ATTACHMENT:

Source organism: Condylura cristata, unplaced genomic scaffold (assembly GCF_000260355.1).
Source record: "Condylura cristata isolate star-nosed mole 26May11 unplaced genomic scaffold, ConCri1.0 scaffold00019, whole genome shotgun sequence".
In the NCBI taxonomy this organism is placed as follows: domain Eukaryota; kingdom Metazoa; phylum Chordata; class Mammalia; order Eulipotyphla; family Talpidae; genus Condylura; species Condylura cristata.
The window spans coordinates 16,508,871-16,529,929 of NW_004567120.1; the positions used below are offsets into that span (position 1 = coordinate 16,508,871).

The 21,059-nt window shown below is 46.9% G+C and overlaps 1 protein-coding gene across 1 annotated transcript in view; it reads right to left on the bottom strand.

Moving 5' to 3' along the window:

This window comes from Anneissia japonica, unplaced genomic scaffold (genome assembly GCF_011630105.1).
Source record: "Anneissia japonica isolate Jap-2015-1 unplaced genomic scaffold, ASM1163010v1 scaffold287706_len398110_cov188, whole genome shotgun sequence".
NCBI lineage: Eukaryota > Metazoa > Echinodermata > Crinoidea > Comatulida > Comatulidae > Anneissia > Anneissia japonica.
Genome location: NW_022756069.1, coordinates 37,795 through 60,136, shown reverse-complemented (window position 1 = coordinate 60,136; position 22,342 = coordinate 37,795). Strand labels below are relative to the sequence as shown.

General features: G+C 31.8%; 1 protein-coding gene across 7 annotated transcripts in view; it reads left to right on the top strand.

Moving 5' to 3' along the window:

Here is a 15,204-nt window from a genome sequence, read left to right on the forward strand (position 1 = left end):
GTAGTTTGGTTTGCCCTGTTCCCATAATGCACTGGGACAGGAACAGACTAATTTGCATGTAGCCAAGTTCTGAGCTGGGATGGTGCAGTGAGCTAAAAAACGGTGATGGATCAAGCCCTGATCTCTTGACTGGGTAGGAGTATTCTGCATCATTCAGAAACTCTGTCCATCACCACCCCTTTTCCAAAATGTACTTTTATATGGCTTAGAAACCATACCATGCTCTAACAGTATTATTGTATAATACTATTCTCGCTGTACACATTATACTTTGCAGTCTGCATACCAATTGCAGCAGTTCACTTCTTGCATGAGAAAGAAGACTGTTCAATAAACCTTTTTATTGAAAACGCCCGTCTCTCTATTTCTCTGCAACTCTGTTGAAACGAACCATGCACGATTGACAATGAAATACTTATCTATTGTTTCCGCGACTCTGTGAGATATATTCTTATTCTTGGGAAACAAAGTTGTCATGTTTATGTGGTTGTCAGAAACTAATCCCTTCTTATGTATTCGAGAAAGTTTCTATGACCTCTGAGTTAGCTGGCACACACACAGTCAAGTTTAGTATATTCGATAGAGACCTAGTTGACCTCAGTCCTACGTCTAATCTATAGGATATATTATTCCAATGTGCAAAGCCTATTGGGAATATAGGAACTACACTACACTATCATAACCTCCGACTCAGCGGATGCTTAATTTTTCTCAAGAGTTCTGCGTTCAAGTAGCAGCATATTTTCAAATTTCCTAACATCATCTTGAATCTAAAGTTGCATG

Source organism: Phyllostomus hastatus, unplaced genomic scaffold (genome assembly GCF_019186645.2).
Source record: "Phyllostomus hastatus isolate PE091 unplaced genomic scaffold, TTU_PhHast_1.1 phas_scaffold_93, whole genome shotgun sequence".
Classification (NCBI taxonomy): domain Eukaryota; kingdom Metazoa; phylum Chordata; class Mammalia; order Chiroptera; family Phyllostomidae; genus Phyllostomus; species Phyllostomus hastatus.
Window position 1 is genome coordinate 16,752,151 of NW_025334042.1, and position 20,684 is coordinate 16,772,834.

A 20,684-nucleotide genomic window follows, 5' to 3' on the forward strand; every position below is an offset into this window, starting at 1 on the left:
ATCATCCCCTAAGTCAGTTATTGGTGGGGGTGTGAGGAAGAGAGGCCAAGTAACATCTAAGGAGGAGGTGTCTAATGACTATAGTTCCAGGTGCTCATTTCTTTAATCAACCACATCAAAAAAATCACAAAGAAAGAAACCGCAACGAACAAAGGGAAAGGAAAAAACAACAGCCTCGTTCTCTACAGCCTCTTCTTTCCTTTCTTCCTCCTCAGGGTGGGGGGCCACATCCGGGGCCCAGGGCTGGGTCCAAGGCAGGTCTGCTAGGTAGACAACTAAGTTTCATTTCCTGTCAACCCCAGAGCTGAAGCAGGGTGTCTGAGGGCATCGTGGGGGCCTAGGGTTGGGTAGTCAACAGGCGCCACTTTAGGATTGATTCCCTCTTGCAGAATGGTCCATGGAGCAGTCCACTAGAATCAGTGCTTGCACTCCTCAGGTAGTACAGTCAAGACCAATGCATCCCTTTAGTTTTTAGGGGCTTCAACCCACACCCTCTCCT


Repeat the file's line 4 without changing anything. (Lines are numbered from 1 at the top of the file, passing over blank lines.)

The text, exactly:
The window spans coordinates 16,508,871-16,529,929 of NW_004567120.1; the positions used below are offsets into that span (position 1 = coordinate 16,508,871).